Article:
Now, go ahead and install the Nextcloud clients for all your devices: desktops and mobile devices.

data folder is where the data from nextcloud will sit

Step 2: Static and Dynamic classification

I have classified data into two types:

  1. Static: music, movies, videos, pictures, archives
  2. Dynamic: work files, presentations, blog posts, travel docs, general docs (like passport scans, ID scans, etc)

After you are done with the above step 1 (Installation of nextcloud), you should create at least 3 users:

  1. Yourself (on your machine)
  2. Your significant other and other members in your household who will use the nextcloud
  3. Admin

The reason admin is a separate user is that you don’t want to be messing with the options on a regular basis.

Now, all dynamic content should be uploaded from your own user account. For static account, use the Nextcloud app called “External Storage”.

Your external drive acts as a repository for all static content. It also acts as a version maintenance machine for your dynamic content when you associate dynamic content with your account.

All Files folder has all the static content. Note that I also have Dropbox folder available for access

Another advantage of the static and dynamic classification is that you can share your common dynamic files with members of your household.

What kind of files would you share with members of your household?

  1. Grocery lists
  2. Todo lists (Although, technically, you could use the Tasks app on Nextcloud, this is much easier)
  3. Travel docs
  4. Other docs that you want shared

Step 4: Setting up the workflow

Here are some scenarios to start off:

  1. You have taken pictures from a trip and you want it all backed up
  2. You have some videos downloaded and you want all machines to have the same set of videos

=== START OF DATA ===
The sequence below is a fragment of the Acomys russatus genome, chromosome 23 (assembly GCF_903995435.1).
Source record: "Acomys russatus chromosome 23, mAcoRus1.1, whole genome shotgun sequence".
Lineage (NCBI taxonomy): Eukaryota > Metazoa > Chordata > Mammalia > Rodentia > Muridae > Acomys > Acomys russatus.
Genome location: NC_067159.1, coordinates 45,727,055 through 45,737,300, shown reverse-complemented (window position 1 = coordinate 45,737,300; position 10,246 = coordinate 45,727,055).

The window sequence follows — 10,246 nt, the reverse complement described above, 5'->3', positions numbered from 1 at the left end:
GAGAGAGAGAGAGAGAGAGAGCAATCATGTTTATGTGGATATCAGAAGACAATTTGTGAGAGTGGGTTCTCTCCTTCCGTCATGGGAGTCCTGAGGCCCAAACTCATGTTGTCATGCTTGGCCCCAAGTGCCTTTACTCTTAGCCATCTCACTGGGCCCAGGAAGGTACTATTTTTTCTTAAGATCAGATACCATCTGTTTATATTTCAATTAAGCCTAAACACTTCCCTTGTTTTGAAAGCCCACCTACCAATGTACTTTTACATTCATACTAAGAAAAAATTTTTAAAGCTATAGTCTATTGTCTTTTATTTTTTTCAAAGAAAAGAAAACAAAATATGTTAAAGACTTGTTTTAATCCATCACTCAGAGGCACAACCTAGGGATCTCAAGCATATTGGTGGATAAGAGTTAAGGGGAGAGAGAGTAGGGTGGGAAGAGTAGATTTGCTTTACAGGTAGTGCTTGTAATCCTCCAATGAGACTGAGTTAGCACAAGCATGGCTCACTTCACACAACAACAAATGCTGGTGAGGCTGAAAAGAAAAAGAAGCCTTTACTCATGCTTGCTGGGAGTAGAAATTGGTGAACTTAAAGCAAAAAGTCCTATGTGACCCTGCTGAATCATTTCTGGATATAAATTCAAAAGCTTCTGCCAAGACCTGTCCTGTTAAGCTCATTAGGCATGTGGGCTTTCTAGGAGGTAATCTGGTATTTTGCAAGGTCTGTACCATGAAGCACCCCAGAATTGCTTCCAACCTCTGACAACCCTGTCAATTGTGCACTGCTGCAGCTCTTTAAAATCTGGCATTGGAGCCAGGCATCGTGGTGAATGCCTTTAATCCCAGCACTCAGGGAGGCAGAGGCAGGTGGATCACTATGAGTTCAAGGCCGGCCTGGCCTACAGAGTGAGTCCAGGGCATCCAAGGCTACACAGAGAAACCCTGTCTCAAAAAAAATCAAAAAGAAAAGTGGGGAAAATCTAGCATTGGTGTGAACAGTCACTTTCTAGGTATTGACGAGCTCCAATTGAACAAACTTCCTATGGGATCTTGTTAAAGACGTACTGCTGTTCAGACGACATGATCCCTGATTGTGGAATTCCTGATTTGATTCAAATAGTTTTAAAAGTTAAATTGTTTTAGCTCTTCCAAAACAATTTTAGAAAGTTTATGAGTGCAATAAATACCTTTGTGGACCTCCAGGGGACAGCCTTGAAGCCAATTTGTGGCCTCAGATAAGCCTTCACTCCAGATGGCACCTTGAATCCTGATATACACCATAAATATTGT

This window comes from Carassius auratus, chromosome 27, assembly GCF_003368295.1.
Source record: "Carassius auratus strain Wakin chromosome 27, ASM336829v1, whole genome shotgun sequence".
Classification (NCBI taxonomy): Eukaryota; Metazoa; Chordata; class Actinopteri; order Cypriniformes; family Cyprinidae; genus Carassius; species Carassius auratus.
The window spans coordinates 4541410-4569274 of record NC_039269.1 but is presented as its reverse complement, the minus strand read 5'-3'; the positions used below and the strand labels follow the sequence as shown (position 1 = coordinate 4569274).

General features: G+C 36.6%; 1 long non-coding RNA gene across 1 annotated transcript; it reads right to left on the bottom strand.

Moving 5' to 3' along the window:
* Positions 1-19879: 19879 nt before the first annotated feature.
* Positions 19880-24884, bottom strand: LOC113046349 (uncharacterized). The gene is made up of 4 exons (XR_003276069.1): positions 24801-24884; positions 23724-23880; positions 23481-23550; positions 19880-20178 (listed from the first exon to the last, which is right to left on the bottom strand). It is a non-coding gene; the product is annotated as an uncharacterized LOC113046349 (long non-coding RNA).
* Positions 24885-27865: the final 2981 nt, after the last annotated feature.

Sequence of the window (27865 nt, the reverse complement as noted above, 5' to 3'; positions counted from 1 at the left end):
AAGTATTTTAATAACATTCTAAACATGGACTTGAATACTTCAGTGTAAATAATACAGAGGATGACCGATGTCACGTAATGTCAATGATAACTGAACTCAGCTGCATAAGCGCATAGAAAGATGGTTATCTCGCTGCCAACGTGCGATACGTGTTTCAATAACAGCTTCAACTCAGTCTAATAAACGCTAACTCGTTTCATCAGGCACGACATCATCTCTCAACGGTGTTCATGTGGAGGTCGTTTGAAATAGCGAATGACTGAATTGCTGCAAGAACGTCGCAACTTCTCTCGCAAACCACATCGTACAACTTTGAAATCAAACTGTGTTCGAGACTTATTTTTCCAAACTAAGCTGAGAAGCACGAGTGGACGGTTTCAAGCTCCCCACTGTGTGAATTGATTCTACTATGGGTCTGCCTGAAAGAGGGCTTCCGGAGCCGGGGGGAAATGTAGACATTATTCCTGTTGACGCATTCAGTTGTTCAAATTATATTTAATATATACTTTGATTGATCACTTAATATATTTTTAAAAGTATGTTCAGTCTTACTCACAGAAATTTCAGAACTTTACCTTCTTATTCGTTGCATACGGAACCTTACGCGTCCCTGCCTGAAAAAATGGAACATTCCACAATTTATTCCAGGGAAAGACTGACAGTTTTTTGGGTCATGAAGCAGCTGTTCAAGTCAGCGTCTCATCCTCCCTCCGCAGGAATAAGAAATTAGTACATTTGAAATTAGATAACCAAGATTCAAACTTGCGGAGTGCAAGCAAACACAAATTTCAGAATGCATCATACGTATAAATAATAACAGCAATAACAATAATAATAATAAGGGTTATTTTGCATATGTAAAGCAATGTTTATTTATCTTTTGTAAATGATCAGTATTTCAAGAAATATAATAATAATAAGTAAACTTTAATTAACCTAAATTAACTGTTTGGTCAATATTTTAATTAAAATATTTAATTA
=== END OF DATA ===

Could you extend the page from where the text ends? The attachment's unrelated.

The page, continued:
3. You have a few movies you’d like to watch across all devices

So the workflow is similar:

  1. Copy the media from the media disk to the corresponding folder. Example - pictures to the Pictures folder, videos to the Videos folder and so on.
  2. Nextcloud client will make sure all the devices are synced all across.
  3. For your mobile devices, I’d suggest to create a folder inside your Pictures folder and setup the automatic mode on your mobile phone when you take pictures. This feature is similar to the Google Photos feature.

Tips from experience

  1. If you have a large collection of pictures, videos, etc and initial sync will take a really long time (A day or two). The solution is to take the external disk off your server (after stopping your apache2, mysql servers using sudo service apache2 stop and sudo service mysql stop). Then proceed to physically connect the disk to the individual machines and copy them all at one go using USB 3.0. This is rather quick. (Of course, you will have to restart the above services with sudo service apache2 start and sudo service mysql start)
  2. Add Dropbox and Google Drive folders also via “External Storage”, so that in case your team members/friends want to share stuff with you, it will still be available to you for access.


All in all, if you are concerned about privacy of data and about the ever expanding storage requirement, but are too caught up in the features of the cloud, give nextcloud a spin. I even have mail and calendar setup for myself. I plan to give Collabora and/or ONLYOFFICE for working on office documents.

If you do have any questions regarding the setup of nextcloud for your home or have some best practices that I could be using, please do share in the comments section.

Happy Cloud making!